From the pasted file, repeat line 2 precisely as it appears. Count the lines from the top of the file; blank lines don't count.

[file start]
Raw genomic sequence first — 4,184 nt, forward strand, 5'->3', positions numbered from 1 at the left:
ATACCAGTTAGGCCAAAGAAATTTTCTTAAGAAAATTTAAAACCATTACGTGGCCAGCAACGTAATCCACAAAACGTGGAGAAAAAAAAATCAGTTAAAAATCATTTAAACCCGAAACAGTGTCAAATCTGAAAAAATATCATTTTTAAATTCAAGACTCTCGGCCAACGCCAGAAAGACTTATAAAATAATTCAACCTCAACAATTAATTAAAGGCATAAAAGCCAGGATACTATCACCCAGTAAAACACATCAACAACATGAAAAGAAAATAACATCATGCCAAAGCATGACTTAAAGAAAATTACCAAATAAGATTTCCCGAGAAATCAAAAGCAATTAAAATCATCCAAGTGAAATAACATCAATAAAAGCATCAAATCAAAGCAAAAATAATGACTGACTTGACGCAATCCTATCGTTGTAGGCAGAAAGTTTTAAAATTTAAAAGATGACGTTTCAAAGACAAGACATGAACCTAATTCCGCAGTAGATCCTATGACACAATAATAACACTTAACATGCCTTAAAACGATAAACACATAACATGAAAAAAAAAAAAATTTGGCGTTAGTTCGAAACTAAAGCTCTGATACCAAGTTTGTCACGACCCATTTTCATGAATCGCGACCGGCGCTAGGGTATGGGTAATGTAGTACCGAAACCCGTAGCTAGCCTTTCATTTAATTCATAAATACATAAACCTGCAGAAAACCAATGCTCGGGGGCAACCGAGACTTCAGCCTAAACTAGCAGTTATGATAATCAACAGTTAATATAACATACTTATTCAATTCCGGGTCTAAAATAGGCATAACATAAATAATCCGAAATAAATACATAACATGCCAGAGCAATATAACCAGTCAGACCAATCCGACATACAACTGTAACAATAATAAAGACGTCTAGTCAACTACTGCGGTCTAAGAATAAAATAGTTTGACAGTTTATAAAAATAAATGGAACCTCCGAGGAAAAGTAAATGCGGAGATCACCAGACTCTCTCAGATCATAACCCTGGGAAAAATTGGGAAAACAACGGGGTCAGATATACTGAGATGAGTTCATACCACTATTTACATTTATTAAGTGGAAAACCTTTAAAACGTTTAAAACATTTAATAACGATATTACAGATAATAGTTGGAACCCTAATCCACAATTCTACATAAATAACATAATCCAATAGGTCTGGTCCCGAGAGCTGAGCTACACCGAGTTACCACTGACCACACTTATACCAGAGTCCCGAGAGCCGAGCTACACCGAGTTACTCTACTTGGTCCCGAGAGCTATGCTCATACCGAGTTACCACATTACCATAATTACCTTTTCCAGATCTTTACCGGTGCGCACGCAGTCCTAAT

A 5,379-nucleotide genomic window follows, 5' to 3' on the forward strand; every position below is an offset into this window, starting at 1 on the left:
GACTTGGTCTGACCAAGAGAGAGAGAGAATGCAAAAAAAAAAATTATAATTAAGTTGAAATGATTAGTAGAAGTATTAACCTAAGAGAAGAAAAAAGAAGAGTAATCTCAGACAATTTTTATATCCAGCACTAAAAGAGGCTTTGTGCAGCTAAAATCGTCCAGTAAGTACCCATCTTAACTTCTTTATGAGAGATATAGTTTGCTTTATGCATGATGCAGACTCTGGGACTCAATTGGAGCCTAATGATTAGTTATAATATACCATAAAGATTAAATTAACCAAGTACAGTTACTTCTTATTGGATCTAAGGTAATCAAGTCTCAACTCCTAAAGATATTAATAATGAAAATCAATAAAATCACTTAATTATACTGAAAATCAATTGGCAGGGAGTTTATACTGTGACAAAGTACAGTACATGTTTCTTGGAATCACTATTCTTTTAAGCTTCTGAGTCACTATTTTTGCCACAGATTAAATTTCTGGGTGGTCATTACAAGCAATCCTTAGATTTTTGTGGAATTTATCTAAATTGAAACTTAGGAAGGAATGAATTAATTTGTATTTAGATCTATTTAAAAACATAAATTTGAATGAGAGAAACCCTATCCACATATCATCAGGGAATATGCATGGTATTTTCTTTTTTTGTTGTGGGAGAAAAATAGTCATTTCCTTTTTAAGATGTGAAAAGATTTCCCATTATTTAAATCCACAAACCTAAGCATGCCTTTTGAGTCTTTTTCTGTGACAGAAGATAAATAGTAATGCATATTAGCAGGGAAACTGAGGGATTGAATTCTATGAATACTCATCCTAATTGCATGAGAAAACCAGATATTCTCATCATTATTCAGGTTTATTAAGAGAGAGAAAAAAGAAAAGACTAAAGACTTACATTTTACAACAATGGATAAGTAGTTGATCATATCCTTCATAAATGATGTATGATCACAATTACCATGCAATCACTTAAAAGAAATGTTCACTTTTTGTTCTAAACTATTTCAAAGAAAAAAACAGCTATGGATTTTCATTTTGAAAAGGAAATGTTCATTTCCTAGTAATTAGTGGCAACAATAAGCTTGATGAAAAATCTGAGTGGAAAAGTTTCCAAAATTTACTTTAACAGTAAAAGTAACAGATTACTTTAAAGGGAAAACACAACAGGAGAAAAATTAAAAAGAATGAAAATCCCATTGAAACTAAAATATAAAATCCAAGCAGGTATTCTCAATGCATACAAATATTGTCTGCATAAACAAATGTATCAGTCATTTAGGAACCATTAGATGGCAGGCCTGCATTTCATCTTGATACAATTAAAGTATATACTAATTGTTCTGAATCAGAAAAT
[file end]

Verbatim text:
ATACCAGTTAGGCCAAAGAAATTTTCTTAAGAAAATTTAAAACCATTACGTGGCCAGCAACGTAATCCACAAAACGTGGAGAAAAAAAAATCAGTTAAAAATCATTTAAACCCGAAACAGTGTCAAATCTGAAAAAATATCATTTTTAAATTCAAGACTCTCGGCCAACGCCAGAAAGACTTATAAAATAATTCAACCTCAACAATTAATTAAAGGCATAAAAGCCAGGATACTATCACCCAGTAAAACACATCAACAACATGAAAAGAAAATAACATCATGCCAAAGCATGACTTAAAGAAAATTACCAAATAAGATTTCCCGAGAAATCAAAAGCAATTAAAATCATCCAAGTGAAATAACATCAATAAAAGCATCAAATCAAAGCAAAAATAATGACTGACTTGACGCAATCCTATCGTTGTAGGCAGAAAGTTTTAAAATTTAAAAGATGACGTTTCAAAGACAAGACATGAACCTAATTCCGCAGTAGATCCTATGACACAATAATAACACTTAACATGCCTTAAAACGATAAACACATAACATGAAAAAAAAAAAAATTTGGCGTTAGTTCGAAACTAAAGCTCTGATACCAAGTTTGTCACGACCCATTTTCATGAATCGCGACCGGCGCTAGGGTATGGGTAATGTAGTACCGAAACCCGTAGCTAGCCTTTCATTTAATTCATAAATACATAAACCTGCAGAAAACCAATGCTCGGGGGCAACCGAGACTTCAGCCTAAACTAGCAGTTATGATAATCAACAGTTAATATAACATACTTATTCAATTCCGGGTCTAAAATAGGCATAACATAAATAATCCGAAATAAATACATAACATGCCAGAGCAATATAACCAGTCAGACCAATCCGACATACAACTGTAACAATAATAAAGACGTCTAGTCAACTACTGCGGTCTAAGAATAAAATAGTTTGACAGTTTATAAAAATAAATGGAACCTCCGAGGAAAAGTAAATGCGGAGATCACCAGACTCTCTCAGATCATAACCCTGGGAAAAATTGGGAAAACAACGGGGTCAGATATACTGAGATGAGTTCATACCACTATTTACATTTATTAAGTGGAAAACCTTTAAAACGTTTAAAACATTTAATAACGATATTACAGATAATAGTTGGAACCCTAATCCACAATTCTACATAAATAACATAATCCAATAGGTCTGGTCCCGAGAGCTGAGCTACACCGAGTTACCACTGACCACACTTATACCAGAGTCCCGAGAGCCGAGCTACACCGAGTTACTCTACTTGGTCCCGAGAGCTATGCTCATACCGAGTTACCACATTACCATAATTACCTTTTCCAGATCTTTACCGGTGCGCACGCAGTCCTAAT